Air Force adjusts pilot practices while waiting for hypoxia explanation
- By Katherine Owens
- Jun 23, 2017
After an 11-day flying hiatus, the F-35A pilots stationed at Luke Air Force Base, Arizona are back in the air. Although officials have yet to find the cause of the hypoxia-like symptoms that grounded the aircraft in the first place.
“Right now, we don’t know,” said Col. Patrick Ryder, Chief of the Current Operations Division of Air Force Public Affairs, speaking to reporters June 23. “There has been no root cause determined. In the five cases involving Luke [AFB], there was no common denominator.”
However, one new step that has been taken, according to Col. Ryder, is that pilots must now report any “physiological events” through the operational report system, rather than the medical report system, as in the past. Flying has also resumed, but with heightened focus on pilot and ground procedures.
A F-35A pilot will also now be given more training for understanding physiological incidents, and will be given the choice of wearing a sensor during flight to collect human performance data for investigators, reported officials at Luke AFB.
The pilots who suffered from hypoxia-like symptoms likely reported difficulty breathing accompanied by numbness, tingling, and chest pressure. Hypoxia symptoms can also include feelings of euphoria or anxiety, according to an Army Aviation Flight Surgeon.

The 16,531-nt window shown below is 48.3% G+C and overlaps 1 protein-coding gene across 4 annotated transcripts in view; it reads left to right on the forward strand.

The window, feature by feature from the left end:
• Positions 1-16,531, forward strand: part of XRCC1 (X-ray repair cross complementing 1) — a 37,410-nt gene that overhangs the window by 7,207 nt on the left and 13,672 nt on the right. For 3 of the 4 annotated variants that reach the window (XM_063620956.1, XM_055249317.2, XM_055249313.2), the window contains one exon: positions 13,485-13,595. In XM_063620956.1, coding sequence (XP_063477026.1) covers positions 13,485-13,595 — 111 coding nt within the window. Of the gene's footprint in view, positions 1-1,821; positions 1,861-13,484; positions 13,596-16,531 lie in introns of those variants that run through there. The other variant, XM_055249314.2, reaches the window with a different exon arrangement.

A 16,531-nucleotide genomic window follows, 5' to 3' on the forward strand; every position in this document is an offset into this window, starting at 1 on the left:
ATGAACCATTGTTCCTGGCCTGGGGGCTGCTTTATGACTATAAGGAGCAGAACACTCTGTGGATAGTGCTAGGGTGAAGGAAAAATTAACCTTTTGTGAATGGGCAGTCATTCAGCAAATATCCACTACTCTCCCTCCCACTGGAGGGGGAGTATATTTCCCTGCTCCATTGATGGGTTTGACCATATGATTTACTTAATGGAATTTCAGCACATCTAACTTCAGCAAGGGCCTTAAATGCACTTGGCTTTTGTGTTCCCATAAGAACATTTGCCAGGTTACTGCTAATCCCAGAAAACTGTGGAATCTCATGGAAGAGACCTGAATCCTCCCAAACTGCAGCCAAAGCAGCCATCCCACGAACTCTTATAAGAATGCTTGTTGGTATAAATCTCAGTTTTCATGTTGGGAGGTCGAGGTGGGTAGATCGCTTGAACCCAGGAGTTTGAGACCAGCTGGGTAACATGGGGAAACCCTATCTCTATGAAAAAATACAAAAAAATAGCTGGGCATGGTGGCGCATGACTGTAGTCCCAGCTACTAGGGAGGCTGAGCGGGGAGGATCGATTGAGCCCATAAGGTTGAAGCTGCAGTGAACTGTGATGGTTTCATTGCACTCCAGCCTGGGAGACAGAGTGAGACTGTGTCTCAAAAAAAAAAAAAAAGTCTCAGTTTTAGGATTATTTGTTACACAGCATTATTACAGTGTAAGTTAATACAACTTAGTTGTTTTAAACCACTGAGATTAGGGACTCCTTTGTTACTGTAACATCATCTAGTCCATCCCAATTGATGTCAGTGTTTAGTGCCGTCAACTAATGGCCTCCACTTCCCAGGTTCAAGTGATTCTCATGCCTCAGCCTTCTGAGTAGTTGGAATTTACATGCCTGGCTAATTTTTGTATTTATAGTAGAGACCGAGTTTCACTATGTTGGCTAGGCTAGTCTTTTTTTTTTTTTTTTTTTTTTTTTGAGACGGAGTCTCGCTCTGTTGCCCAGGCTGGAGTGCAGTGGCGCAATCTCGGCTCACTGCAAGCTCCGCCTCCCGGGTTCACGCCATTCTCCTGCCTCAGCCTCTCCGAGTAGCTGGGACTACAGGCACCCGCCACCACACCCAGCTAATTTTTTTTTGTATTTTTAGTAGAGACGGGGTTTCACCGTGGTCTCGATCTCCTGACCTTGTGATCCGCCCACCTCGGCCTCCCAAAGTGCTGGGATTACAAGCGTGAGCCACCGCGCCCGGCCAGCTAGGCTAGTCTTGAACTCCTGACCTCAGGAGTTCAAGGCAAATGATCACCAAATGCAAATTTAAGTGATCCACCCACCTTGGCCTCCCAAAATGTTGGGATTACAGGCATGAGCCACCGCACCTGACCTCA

In all five cases, the pilots were able to land safely using their aircraft’s backup oxygen system, reports the Air Force press release.
“Since April 2, 2011 through today there have been 15 reported F-35A in flight physiological events, but five of those were between May 2nd and June 8th,” reported Col. Ryder on Wednesday. “When it became clear that there were five in this five to six-week period…the wing commander said ‘okay let’s go ahead and pause flying, take a look, let’s talk to the pilots, let’s see if there’s some commonalities here and then we will reassess.’”
Maintenance and aircrew flight equipment handling have both been eliminated as potential causes, said officials of the 56th Fight Wing at Luke AFB. However, investigators appear to have made little other progress toward finding a root cause.
“The Joint Program Office is leading the study,” said Col. Ryder. “They’ve got engineers, they’ve got medical specialists, they’ve got members of Lockheed, and the Air Force Lifecycle Management Center, all working together to look at the issue,” he explained.
Despite the hypoxia concerns and elusive explanation, a new batch of F-35As were just delivered to the Nellis Air Force Base Weapons Training School in Nevada, reported Col. Ryder, and the first class of pilots will begin training in January.
Katherine Owens is a freelance reporter for Defense Systems